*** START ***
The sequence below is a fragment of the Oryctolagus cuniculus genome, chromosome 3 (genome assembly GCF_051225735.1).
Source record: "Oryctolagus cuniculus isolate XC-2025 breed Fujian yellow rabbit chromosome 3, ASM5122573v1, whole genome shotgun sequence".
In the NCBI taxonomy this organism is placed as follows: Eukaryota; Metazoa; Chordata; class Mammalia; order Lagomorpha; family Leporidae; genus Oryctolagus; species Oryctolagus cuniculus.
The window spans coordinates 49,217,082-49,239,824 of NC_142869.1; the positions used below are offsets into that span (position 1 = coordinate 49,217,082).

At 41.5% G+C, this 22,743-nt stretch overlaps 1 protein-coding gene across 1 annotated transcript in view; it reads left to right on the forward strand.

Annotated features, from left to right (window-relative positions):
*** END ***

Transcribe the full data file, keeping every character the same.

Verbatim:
The sequence below is a fragment of the Oryctolagus cuniculus genome, chromosome 3 (genome assembly GCF_051225735.1).
Source record: "Oryctolagus cuniculus isolate XC-2025 breed Fujian yellow rabbit chromosome 3, ASM5122573v1, whole genome shotgun sequence".
In the NCBI taxonomy this organism is placed as follows: Eukaryota; Metazoa; Chordata; class Mammalia; order Lagomorpha; family Leporidae; genus Oryctolagus; species Oryctolagus cuniculus.
The window spans coordinates 49,217,082-49,239,824 of NC_142869.1; the positions used below are offsets into that span (position 1 = coordinate 49,217,082).

At 41.5% G+C, this 22,743-nt stretch overlaps 1 protein-coding gene across 1 annotated transcript in view; it reads left to right on the forward strand.

Annotated features, from left to right (window-relative positions):